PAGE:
Featuring an evocative cover by the author and cover design and print formatting by Antonino Lo Iacono, THE CLOCKWORK CAPTAIN'S BRIDE is available at Amazon and Pro Se’s own store for 15.00.

Milady’s stunning debut is also available as an Ebook, designed and formatted by Lo Iacono for only $2.99 for the Kindle at  for most digital formats via Smashwords.

For more information on this title, interviews with the author, or digital copies to review this book, contact Pro Se Productions’ Director of Corporate Operations, Kristi King-Morgan at
To learn more about Pro Se Productions, go to Like Pro Se on Facebook at

Saturday, October 15, 2016

You Need Werewolves! (Dark Oak Press Announces LUNA'S CHILDREN: STRANGER WORLDS)

Edited by D. Alan Lewis

For countless centuries, mankind has watched as the sun goes down knowing that Luna will rise in its place, to rain her brilliant shards of light upon the Earth. But for the cursed and afflicted, that silvery orb brings horror and death.

LUNA'S CHILDREN: STRANGER WORLDS takes the stories of the werewolf and turns them on their pointy ears. From the American Old West to the Victorian-era streets of London, from the Far East to worlds undiscovered, from steampunk to Nazis, Stranger Worlds takes us on 21 horror-filled journeys from the twisted minds of some of the best writers.

The Tales:

Eagle And Wolf by Brad Ellison
Chimera by K.S. Daniels
Henge by Kimberly Richardson
The Hungry Stones by Josh Reynolds
The Shadow of the Wolf by Logan L. Masterson
The Perfect Present by Jodi Ralston
Bad Blood and Old Silver by Christopher L. Smith
The Were by Melinda LaFevers
The Artemis Gang by Jeff Provine
The White Tree by Jason Lairamore
January at Fort Wayne by Lucy Ann Fiorini
The Hand That Feeds by Ray Deen
You Can't Beat The Metal by Jonathan S. Pembroke
Wolfwere by A.B. Rinklin
Full Moon Man by Windsong Levitch
Have Gun Will Howl by Scott T. Goudsward
Ailsa by Michael Keyton
All That Glitters by Blaise Torrance
Burning Bridges by Aaron Longoria
Always Hungry by Zorknot Robinson
Another Solution by James C. Simpson

Friday, October 14, 2016


by Chuck Wendig

1. Story is, as I am wont to remind, the destruction of the status quo. A story begins when the expected course of events deviates — it’s like a bone breaking. Compound fracture, crack. The inciting incident is that break. High school is high school until a new teacher shows up and changes everything. The magical fantasy kingdom is doing its thing until the king is murdered by a murderous murdercorn (aka a once-innocent unicorn that turned super shitty). This isn’t hard to see in stories that exist: the original Star Wars trilogy has the Empire serving as the status quo, and then Luke, Leia and the gang provide the match-tip to the Rebellion powderkeg and boom, status quo shattered. This is true for the inciting incident and also true as the story progresses — any time the story threatens to return to a “new normal” or some kind of status quo, it is your job to once again break that bone just as it heals. Plot is born of this.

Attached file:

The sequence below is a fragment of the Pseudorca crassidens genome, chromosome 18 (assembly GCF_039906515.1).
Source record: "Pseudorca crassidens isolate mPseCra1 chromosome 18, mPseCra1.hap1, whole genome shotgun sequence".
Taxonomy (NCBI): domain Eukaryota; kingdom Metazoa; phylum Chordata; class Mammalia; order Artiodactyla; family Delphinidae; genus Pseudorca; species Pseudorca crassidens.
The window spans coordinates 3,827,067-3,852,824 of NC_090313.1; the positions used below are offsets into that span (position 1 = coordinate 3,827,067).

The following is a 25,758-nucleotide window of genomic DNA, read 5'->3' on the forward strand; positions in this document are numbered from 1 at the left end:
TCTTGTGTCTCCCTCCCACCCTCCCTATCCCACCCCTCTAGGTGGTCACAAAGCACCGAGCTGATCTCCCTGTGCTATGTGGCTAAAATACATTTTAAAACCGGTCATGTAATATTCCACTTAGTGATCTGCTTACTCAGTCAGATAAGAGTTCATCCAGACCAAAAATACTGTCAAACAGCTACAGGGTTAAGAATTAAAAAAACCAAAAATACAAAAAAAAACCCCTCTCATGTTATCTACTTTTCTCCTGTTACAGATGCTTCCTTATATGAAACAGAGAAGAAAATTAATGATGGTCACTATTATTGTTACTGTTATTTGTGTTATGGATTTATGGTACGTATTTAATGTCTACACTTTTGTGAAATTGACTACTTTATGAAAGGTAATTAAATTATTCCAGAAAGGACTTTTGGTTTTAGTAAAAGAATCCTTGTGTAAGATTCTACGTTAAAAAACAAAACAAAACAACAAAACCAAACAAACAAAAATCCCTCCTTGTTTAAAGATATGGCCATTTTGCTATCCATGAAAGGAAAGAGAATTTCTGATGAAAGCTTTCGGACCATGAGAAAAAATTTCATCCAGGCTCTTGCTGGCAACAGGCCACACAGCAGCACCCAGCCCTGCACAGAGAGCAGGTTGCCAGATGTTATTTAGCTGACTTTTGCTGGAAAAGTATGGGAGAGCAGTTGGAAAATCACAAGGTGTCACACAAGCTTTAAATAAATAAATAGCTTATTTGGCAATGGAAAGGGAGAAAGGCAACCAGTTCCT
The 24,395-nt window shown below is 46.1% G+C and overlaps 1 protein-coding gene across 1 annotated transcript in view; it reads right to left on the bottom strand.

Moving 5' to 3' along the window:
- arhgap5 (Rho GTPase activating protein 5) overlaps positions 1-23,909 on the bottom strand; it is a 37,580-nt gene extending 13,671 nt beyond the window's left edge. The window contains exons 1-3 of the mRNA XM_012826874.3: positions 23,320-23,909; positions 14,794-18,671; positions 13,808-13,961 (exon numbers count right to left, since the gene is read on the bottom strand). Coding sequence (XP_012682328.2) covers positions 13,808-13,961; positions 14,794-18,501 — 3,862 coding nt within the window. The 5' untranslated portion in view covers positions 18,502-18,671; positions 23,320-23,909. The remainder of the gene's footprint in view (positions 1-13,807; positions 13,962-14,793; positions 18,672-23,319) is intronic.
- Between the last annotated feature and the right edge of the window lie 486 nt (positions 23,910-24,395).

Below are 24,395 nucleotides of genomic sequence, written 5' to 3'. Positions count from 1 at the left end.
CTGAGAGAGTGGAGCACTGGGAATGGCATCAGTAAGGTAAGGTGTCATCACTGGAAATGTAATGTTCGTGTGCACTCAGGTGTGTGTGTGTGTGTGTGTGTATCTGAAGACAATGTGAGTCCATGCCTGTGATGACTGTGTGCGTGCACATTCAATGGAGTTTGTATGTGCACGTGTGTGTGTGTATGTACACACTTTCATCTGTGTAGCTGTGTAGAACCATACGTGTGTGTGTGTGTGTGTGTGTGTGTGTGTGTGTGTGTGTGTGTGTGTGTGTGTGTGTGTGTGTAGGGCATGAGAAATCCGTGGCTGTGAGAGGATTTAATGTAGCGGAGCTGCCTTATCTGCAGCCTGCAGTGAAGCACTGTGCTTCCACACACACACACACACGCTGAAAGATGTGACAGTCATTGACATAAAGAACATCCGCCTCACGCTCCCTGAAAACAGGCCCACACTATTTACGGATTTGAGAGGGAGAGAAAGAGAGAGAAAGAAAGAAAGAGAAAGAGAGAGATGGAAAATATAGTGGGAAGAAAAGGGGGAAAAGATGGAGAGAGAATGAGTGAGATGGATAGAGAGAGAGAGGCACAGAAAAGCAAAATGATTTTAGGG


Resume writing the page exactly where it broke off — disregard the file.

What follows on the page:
2. Plot is also born of agitation. Agitation is best served as conflict between characters — aka, drama. The drama llama is a storyteller’s best friend. Love the drama llama. Ride the drama llama. Make love to the — wait, no. Sorry! *sprays bleach on your brain* Characters with competing agendas, desires, and emotions agitate one another simply by dint of pursuing (or denying) these agendas, desires and emotions. It’s like putting a bunch of spiders and centipedes and beetles in a jar and shaking it up — they fight and crawl and try to escape or eat each other. Story basically starts to write itself once you’ve got these fundamental elements, because the characters will forever push the narrative forward. This isn’t magical, though, and you’ll still need to control the characters. Otherwise they will be literally born and you will wake up surrounded by them. They will have knives. Okay, maybe it is magic. Whatever.

Read the full article:

Tuesday, October 11, 2016

[Link] The Long Con: Conventions & Conferences

by Andrea Judy

I love conventions. I've been going to them for over ten years. I started at small anime conventions and graduated to DragonCon and GenCon in recent years. When many writers approach me for advice on what they can do to improve their craft, I usually tell them to find a convention with a good literary track, go to the panels and take notes.

Many fantasy and science-fiction conventions have a series of panels (a track) devoted to writing and publishing. You can learn a lot from listening to professionals talk about their craft and better yet, it can be a great chance to meet other writers and network. Many of the writers that come to conventions are happy to talk shop with you and answer any questions you have.

Now, there are also a lot of writing conferences, and I've been to quite a few of those and they are also a great resource for writers at many levels in their careers. I've found the main differences between a convention and a conference is...

Read the full article.

Monday, October 10, 2016

The Writer Will Take Your Questions Now #351 -- Writers on the Writing Life (Bio-Journals)

What do you consider the best books about the writing 
life (not those about "how to" or that kind of thing)?

Excellent question. I love reading writers writing about the world as they experience it specifically as writers. (Hmm... I wonder if I can get the word "write" in that sentence one more time...)

For my money, Stephen King's ON WRITING is fantastic. It almost goes without saying to include this one is you are a contemporary writer. But that's only because it's such a great story of his life of crafting stories.

Another I absolutely adore is Eudora Welty's ONE WRITER'S BEGINNINGS. This one is as much a biography as it is a journal on becoming a writer. And trust me, it's prose is pure beauty.